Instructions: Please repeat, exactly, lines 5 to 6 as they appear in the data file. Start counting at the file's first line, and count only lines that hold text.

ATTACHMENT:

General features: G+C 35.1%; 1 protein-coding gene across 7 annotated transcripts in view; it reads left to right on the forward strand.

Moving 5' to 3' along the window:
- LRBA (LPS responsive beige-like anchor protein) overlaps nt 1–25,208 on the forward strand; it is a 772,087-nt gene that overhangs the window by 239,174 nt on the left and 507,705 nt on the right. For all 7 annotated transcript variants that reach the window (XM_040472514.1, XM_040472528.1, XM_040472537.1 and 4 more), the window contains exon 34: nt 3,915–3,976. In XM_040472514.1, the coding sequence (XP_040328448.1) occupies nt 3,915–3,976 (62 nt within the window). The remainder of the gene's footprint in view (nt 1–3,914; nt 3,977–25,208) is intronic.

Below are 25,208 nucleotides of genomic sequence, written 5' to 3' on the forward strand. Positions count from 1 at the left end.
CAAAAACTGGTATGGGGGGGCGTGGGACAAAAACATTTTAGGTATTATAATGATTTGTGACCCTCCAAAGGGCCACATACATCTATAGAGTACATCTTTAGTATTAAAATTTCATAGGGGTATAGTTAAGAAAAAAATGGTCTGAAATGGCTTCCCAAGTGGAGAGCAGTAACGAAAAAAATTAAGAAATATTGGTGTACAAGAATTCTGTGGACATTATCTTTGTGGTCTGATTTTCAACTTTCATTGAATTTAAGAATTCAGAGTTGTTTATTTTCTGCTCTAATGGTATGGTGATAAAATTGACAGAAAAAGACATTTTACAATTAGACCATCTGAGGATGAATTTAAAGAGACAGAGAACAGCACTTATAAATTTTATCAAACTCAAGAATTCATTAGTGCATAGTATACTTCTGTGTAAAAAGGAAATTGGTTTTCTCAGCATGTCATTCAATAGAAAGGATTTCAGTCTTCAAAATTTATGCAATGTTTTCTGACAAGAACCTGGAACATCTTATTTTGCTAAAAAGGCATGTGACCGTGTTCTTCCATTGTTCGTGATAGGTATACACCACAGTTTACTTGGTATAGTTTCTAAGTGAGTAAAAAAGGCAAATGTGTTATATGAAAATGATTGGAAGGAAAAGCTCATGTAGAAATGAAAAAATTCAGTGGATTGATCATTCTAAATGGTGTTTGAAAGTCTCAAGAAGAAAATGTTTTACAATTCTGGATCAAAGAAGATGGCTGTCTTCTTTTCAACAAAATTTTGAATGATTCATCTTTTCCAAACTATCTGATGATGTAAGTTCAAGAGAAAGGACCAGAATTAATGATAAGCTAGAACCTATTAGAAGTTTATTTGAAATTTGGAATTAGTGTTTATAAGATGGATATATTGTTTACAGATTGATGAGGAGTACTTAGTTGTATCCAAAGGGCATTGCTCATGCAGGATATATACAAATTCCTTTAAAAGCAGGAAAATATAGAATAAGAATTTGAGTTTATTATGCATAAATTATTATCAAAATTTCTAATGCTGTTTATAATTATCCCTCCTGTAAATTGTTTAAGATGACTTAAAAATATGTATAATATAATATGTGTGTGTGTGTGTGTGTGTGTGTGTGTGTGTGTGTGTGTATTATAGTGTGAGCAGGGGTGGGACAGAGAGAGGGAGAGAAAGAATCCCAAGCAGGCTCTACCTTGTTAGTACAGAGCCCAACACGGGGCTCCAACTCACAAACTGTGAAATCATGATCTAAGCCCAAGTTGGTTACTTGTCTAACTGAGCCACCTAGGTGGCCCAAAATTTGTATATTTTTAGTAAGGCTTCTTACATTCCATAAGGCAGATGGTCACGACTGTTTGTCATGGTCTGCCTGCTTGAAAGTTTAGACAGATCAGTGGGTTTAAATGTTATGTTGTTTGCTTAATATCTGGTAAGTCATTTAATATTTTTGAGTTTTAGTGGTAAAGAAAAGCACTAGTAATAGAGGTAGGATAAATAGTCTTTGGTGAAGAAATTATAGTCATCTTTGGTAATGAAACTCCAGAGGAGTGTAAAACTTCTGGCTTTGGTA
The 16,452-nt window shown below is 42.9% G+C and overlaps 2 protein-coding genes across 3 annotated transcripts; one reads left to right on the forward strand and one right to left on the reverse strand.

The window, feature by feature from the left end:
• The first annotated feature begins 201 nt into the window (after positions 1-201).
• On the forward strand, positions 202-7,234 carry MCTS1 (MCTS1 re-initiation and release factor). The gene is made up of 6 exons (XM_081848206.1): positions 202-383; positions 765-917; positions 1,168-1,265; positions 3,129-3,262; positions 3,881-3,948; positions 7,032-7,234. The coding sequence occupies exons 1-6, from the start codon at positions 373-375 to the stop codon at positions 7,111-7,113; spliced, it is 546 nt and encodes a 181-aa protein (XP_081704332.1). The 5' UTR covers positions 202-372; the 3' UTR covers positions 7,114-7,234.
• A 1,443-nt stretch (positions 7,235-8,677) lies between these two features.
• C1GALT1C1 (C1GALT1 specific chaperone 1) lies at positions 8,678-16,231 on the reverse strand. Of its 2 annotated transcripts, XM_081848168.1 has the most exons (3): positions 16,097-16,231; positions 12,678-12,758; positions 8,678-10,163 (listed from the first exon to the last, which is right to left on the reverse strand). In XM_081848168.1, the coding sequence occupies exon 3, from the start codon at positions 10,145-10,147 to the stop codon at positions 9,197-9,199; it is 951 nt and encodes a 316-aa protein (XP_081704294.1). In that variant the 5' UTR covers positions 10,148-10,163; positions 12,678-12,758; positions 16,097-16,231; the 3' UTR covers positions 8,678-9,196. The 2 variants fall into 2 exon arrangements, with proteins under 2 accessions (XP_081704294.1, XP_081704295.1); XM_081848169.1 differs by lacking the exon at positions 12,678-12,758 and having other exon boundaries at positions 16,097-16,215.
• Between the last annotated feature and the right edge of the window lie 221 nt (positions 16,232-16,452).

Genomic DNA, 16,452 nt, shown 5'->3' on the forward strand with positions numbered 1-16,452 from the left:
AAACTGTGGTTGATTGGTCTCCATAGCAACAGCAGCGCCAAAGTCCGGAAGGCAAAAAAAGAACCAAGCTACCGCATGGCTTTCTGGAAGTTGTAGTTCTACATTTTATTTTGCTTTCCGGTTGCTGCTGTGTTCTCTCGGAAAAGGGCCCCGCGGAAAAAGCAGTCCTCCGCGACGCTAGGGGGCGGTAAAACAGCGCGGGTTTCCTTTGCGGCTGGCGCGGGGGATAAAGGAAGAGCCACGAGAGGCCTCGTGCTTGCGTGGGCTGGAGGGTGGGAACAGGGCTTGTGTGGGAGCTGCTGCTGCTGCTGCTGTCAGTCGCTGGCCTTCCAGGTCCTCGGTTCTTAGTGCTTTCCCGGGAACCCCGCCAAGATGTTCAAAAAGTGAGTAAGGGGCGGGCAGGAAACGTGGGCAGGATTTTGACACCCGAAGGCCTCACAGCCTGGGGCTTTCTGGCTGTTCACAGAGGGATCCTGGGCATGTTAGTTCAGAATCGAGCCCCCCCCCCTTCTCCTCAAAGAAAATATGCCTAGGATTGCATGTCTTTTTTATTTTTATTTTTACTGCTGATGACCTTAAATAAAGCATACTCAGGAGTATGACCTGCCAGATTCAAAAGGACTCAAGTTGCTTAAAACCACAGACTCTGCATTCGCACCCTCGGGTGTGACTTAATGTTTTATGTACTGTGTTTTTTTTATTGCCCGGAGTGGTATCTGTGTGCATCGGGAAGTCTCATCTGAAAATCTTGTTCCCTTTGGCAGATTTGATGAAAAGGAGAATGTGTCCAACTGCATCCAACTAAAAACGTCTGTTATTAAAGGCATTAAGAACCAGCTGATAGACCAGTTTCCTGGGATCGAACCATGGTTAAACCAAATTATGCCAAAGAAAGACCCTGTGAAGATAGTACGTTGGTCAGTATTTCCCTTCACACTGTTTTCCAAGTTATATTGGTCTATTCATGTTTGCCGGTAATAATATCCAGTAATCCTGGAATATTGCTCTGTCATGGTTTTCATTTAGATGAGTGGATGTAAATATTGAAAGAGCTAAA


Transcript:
CAAAAACTGGTATGGGGGGGCGTGGGACAAAAACATTTTAGGTATTATAATGATTTGTGACCCTCCAAAGGGCCACATACATCTATAGAGTACATCTTTAGTATTAAAATTTCATAGGGGTATAGTTAAGAAAAAAATGGTCTGAAATGGCTTCCCAAGTGGAGAGCAGTAACGAAAAAAATTAAGAAATATTGGTGTACAAGAATTCTGTGGACATTATCTTTGTGGTCTGATTTTCAACTTTCATTGAATTTAAGAATTCAGAGTTGTTTATTTTCTGCTCTAATGGTATGGTGATAAAATTGACAGAAAAAGACATTTTACAATTAGACCATCTGAGGATGAATTTAAAGAGACAGAGAACAGCACTTATAAATTTTATCAAACTCAAGAATTCATTAGTGCATAGTATACTTCTGTGTAAAAAGGAAATTGGTTTTCTCAGCATGTCATTCAATAGAAAGGATTTCAGTCTTCAAAATTTATGCAATGTTTTCTGACAAGAACCTGGAACATCTTATTTTGCTAAAAAGGCATGTGACCGTGTTCTTCCATTGTTCGTGATAGGTATACACCACAGTTTACTTGGTATAGTTTCTAAGTGAGTAAAAAAGGCAAATGTGTTATATGAAAATGATTGGAAGGAAAAGCTCATGTAGAAATGAAAAAATTCAGTGGATTGATCATTCTAAATGGTGTTTGAAAGTCTCAAGAAGAAAATGTTTTACAATTCTGGATCAAAGAAGATGGCTGTCTTCTTTTCAACAAAATTTTGAATGATTCATCTTTTCCAAACTATCTGATGATGTAAGTTCAAGAGAAAGGACCAGAATTAATGATAAGCTAGAACCTATTAGAAGTTTATTTGAAATTTGGAATTAGTGTTTATAAGATGGATATATTGTTTACAGATTGATGAGGAGTACTTAGTTGTATCCAAAGGGCATTGCTCATGCAGGATATATACAAATTCCTTTAAAAGCAGGAAAATATAGAATAAGAATTTGAGTTTATTATGCATAAATTATTATCAAAATTTCTAATGCTGTTTATAATTATCCCTCCTGTAAATTGTTTAAGATGACTTAAAAATATGTATAATATAATATGTGTGTGTGTGTGTGTGTGTGTGTGTGTGTGTGTGTGTGTATTATAGTGTGAGCAGGGGTGGGACAGAGAGAGGGAGAGAAAGAATCCCAAGCAGGCTCTACCTTGTTAGTACAGAGCCCAACACGGGGCTCCAACTCACAAACTGTGAAATCATGATCTAAGCCCAAGTTGGTTACTTGTCTAACTGAGCCACCTAGGTGGCCCAAAATTTGTATATTTTTAGTAAGGCTTCTTACATTCCATAAGGCAGATGGTCACGACTGTTTGTCATGGTCTGCCTGCTTGAAAGTTTAGACAGATCAGTGGGTTTAAATGTTATGTTGTTTGCTTAATATCTGGTAAGTCATTTAATATTTTTGAGTTTTAGTGGTAAAGAAAAGCACTAGTAATAGAGGTAGGATAAATAGTCTTTGGTGAAGAAATTATAGTCATCTTTGGTAATGAAACTCCAGAGGAGTGTAAAACTTCTGGCTTTGGTA
The 16,452-nt window shown below is 42.9% G+C and overlaps 2 protein-coding genes across 3 annotated transcripts; one reads left to right on the forward strand and one right to left on the reverse strand.